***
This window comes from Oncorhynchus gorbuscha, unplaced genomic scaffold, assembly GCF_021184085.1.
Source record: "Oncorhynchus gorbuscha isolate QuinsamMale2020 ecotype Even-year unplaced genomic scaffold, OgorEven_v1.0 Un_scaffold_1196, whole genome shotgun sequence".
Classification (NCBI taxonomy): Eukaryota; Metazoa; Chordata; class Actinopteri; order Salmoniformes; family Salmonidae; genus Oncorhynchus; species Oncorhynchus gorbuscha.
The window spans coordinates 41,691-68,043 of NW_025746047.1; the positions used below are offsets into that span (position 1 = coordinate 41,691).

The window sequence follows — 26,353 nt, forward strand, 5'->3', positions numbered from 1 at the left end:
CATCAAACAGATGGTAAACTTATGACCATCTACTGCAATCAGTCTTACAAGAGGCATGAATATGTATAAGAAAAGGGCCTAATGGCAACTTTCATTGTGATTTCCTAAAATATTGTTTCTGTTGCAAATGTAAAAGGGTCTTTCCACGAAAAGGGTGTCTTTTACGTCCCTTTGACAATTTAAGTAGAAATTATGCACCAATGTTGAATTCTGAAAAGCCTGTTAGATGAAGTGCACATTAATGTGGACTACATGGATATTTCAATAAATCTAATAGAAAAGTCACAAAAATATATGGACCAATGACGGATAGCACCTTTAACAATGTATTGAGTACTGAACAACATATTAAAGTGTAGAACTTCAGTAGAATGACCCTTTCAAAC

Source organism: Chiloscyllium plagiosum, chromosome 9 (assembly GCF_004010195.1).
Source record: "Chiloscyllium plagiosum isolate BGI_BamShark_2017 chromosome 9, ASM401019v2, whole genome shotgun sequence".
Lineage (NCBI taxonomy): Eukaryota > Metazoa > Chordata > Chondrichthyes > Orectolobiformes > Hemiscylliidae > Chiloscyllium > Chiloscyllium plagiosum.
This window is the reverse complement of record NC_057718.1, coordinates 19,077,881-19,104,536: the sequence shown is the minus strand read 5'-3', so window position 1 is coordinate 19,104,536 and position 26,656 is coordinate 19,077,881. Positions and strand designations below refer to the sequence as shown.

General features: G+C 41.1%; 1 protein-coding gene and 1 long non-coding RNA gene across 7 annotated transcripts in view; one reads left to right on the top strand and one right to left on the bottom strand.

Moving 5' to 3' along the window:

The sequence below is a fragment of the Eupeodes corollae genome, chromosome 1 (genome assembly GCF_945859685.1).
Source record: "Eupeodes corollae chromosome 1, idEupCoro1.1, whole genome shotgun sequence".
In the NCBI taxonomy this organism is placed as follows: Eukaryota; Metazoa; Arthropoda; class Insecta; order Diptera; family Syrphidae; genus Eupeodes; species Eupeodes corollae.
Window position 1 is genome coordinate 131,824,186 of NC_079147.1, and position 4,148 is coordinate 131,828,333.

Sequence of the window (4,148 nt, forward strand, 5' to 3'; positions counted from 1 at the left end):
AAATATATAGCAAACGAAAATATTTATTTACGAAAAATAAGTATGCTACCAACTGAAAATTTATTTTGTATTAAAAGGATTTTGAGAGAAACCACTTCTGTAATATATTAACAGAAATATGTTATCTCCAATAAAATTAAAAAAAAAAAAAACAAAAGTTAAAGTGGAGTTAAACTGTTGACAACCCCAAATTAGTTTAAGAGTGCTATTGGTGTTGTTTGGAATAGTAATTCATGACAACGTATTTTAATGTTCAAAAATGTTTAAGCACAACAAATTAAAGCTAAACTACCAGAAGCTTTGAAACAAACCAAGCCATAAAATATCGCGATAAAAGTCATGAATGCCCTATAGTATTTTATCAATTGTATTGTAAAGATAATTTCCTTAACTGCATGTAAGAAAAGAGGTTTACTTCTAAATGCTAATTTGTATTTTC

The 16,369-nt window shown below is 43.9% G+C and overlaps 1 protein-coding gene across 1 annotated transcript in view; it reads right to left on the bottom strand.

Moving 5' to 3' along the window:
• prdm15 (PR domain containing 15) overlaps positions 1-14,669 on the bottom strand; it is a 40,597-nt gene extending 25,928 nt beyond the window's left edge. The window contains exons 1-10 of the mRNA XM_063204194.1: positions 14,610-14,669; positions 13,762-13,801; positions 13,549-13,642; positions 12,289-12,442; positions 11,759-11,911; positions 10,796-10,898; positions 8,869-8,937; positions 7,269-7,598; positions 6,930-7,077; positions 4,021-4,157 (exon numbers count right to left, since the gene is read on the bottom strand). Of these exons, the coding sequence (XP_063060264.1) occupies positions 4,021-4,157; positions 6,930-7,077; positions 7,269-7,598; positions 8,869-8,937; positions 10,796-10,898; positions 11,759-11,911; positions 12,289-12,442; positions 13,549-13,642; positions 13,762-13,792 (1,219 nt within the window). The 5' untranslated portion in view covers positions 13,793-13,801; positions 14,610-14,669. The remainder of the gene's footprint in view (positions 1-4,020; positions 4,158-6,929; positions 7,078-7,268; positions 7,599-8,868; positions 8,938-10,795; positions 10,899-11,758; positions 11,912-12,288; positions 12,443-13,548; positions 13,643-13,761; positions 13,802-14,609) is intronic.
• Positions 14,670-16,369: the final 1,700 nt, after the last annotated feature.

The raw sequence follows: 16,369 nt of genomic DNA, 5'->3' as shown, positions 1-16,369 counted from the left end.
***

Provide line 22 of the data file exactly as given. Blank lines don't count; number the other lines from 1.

• Positions 14,670-16,369: the final 1,700 nt, after the last annotated feature.